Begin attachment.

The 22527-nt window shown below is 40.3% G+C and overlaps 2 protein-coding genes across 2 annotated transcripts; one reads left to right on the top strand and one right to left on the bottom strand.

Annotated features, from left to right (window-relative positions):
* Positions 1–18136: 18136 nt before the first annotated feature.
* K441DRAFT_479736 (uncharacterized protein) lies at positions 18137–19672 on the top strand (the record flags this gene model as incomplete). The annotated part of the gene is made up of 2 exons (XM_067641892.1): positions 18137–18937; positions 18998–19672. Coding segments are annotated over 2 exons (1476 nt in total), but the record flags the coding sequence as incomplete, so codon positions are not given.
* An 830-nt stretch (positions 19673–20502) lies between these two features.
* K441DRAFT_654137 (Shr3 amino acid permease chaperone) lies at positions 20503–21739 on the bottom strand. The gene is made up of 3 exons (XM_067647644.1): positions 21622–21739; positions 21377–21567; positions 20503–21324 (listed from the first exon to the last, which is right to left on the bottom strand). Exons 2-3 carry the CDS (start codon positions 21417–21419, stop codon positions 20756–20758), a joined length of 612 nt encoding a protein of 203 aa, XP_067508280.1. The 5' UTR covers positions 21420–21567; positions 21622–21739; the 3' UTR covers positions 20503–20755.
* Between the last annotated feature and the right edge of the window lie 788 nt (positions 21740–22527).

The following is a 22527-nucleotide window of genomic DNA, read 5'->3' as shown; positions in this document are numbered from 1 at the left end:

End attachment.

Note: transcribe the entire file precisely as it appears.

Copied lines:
The 22527-nt window shown below is 40.3% G+C and overlaps 2 protein-coding genes across 2 annotated transcripts; one reads left to right on the top strand and one right to left on the bottom strand.

Annotated features, from left to right (window-relative positions):
* Positions 1–18136: 18136 nt before the first annotated feature.
* K441DRAFT_479736 (uncharacterized protein) lies at positions 18137–19672 on the top strand (the record flags this gene model as incomplete). The annotated part of the gene is made up of 2 exons (XM_067641892.1): positions 18137–18937; positions 18998–19672. Coding segments are annotated over 2 exons (1476 nt in total), but the record flags the coding sequence as incomplete, so codon positions are not given.
* An 830-nt stretch (positions 19673–20502) lies between these two features.
* K441DRAFT_654137 (Shr3 amino acid permease chaperone) lies at positions 20503–21739 on the bottom strand. The gene is made up of 3 exons (XM_067647644.1): positions 21622–21739; positions 21377–21567; positions 20503–21324 (listed from the first exon to the last, which is right to left on the bottom strand). Exons 2-3 carry the CDS (start codon positions 21417–21419, stop codon positions 20756–20758), a joined length of 612 nt encoding a protein of 203 aa, XP_067508280.1. The 5' UTR covers positions 21420–21567; positions 21622–21739; the 3' UTR covers positions 20503–20755.
* Between the last annotated feature and the right edge of the window lie 788 nt (positions 21740–22527).

The following is a 22527-nucleotide window of genomic DNA, read 5'->3' as shown; positions in this document are numbered from 1 at the left end: